Washington Post writer Jennifer Rubin wrote in Friday’s Washington Post:
With 14.7 percent unemployment and state and local governments on the verge of more layoffs, Senate and House Republicans are urging Trump to oppose relief that would keep hundreds of thousands, if not millions, of police officers, firefighters, emergency medical technicians, public hospital nurses and doctors, teachers and other essential workers on payroll. A group of bizarrely tone-deaf conservatives in the House — including … Ben Cline (R-Va.) … — wrote to Trump pleading with him not to send money to their cash-strapped states and cities. The voters … should know that their representatives are happy to see even more of them unemployed (although Republicans happily supported $500 billion for large corporations).
Senator Tim Kaine correctly called this approach “pure evil.”
Virginia taxpayers should not be forced to bail out Speaker Pelosi’s buddies in historically mismanaged states like California, Illinois, and New York. Instead, we should continue working toward bipartisan solutions, as we did with the CARES Act, that help families, small businesses, and those working on the front lines of the coronavirus crisis.
You may notice that the three states mentioned by Cline have Democratic governors and Democratic-controlled legislatures. (Mismanagement is not unknown in “red states” either.) Of course they are not the only those states that face critical revenue shortfalls due to COVID-19. Plenty of other states and localities– including Virginia and here in Cline’s own Sixth District– are looking at fiscal emergencies when it comes to providing essential services and paying the workers who help keep us safe and healthy.
While Cline was urging Trump to tell state and local governments and their employees to “drop dead,” he revealed his priorities by signing another letter to the President insisting that fossil fuel companies get a share of federal bailout money.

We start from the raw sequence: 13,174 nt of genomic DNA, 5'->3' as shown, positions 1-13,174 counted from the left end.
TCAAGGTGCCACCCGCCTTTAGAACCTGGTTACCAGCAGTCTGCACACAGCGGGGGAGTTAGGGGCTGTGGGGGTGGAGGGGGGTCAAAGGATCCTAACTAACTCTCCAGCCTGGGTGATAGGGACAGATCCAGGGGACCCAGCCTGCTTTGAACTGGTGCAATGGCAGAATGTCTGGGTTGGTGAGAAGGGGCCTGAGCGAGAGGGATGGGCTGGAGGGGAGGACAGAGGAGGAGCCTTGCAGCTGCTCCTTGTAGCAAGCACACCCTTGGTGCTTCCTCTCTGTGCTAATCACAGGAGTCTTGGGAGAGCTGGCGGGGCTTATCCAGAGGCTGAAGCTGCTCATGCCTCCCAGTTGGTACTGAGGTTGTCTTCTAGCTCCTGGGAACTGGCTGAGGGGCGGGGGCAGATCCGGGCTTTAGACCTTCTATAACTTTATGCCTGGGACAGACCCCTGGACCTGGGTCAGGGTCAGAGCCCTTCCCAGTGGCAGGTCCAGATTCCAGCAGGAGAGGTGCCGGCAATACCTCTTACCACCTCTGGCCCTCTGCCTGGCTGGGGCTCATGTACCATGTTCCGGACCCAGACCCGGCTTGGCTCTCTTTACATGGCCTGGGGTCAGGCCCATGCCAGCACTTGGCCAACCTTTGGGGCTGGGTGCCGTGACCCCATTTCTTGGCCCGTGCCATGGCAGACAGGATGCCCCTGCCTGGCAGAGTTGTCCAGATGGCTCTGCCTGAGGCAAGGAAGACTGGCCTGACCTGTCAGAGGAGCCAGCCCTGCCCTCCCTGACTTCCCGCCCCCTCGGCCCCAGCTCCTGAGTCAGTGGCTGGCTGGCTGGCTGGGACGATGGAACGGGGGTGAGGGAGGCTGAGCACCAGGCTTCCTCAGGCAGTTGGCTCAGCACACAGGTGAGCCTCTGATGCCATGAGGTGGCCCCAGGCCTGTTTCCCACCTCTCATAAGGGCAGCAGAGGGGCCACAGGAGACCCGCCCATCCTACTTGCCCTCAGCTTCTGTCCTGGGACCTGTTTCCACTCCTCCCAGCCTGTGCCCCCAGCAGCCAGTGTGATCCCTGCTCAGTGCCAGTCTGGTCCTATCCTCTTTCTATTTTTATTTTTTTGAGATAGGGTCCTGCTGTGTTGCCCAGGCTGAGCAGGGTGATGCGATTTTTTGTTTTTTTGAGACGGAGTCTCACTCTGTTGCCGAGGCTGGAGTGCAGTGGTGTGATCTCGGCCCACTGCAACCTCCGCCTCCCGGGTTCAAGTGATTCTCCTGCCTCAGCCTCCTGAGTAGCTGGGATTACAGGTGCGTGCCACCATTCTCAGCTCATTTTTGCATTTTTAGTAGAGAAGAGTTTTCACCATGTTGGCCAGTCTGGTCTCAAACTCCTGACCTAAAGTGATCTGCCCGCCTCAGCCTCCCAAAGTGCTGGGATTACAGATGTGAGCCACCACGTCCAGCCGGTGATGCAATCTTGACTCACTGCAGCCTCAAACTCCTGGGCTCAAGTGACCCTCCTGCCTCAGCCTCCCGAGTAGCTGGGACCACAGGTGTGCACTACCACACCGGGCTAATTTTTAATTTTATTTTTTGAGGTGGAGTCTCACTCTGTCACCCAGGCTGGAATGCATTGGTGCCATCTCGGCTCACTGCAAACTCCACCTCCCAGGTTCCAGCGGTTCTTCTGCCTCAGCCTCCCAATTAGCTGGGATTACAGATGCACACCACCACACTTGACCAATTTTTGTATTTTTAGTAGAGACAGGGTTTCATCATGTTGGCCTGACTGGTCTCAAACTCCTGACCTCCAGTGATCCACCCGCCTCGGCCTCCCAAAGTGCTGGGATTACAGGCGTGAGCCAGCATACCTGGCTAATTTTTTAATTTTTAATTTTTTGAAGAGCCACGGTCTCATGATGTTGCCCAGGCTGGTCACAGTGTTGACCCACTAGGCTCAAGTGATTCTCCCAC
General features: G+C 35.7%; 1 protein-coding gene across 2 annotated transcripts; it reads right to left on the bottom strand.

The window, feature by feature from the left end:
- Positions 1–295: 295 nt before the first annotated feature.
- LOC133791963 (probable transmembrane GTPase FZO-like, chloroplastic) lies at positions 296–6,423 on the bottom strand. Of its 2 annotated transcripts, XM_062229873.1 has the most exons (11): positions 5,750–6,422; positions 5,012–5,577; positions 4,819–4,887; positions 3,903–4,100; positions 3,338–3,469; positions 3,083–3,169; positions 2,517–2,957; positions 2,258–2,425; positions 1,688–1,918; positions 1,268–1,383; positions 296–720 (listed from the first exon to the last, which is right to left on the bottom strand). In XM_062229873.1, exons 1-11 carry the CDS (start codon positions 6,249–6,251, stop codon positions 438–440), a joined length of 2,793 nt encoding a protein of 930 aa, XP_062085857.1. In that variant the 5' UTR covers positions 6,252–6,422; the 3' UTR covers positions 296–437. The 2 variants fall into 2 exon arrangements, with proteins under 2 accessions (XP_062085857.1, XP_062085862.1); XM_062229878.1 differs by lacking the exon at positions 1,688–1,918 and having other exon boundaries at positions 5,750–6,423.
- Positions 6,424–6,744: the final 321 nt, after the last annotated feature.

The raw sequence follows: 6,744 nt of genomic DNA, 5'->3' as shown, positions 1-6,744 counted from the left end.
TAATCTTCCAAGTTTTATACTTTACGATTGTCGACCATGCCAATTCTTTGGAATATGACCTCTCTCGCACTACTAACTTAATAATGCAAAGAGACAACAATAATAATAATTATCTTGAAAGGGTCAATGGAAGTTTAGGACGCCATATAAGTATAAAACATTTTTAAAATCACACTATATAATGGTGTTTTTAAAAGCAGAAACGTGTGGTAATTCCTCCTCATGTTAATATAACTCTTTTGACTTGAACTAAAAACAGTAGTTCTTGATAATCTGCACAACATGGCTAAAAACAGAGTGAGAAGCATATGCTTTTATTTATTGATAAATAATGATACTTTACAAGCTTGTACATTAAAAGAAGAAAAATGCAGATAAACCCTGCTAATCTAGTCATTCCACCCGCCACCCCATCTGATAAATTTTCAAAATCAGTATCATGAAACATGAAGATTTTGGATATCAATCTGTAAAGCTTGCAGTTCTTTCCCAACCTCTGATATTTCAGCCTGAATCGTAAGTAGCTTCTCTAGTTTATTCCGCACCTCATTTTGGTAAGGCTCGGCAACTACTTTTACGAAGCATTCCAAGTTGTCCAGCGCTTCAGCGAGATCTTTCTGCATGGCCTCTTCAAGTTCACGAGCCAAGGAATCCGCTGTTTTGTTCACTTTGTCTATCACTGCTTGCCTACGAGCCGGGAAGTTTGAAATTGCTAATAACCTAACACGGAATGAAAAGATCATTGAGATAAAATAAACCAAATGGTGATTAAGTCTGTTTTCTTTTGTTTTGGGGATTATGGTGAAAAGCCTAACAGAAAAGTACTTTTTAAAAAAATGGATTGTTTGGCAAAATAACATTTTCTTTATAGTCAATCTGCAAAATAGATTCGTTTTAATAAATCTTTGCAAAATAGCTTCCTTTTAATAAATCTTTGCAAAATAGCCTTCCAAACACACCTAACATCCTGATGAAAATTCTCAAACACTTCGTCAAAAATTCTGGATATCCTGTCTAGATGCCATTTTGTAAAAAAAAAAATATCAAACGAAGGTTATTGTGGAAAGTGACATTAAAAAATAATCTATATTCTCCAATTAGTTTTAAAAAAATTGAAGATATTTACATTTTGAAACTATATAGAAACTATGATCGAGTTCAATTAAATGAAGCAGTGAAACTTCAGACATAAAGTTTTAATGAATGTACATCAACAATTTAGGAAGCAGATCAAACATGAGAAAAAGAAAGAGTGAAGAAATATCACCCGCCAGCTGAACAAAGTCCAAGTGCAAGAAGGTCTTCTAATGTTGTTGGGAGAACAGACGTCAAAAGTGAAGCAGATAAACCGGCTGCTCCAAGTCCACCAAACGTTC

According to The Washington Post:
Republican members of Congress are coming to the defense of oil, gas and coal companies they say face “discriminatory” lending practices from Wall Street banks that have caved to pressure from environmentalists.
They are worried that oil and gas companies, suffering from the economic shockwaves of the coronavirus pandemic, are not getting their fair share of $2 trillion in stimulus funding because many of the big banks playing a part in distributing the funds have policies against lending to certain fossil fuel projects.
In a letter sent late last week to President Trump, three dozen lawmakers urged the administration to take action against big banks that have decided to limit such lending.
They specifically point to a decision by BlackRock, the world’s largest money manager, to limit its investment in the coal power business and make managing for sustainability and climate risk a key part of its investing strategy. The firm, along with other big banks, is playing a key role in distributing stimulus funds under the CARES Act.
Rather hysterically, the letter claims: “As every sector of our economy struggles to survive the COVID-19 pandemic and seeks financial stability from the federal government, environmental extremists are using the pandemic to accelerate their goal of putting America’s energy jobs in the grave.”
What makes Cline’s signature on this letter strange is that– unlike most of the other signatories– he represents a district with no oil, gas or coal production. There are, however, a number of solar energy companies– in Fincastle, Madison Heights, Waynesboro, Staunton, Roanoke and Lynchburg— that actually provide jobs to his constituents.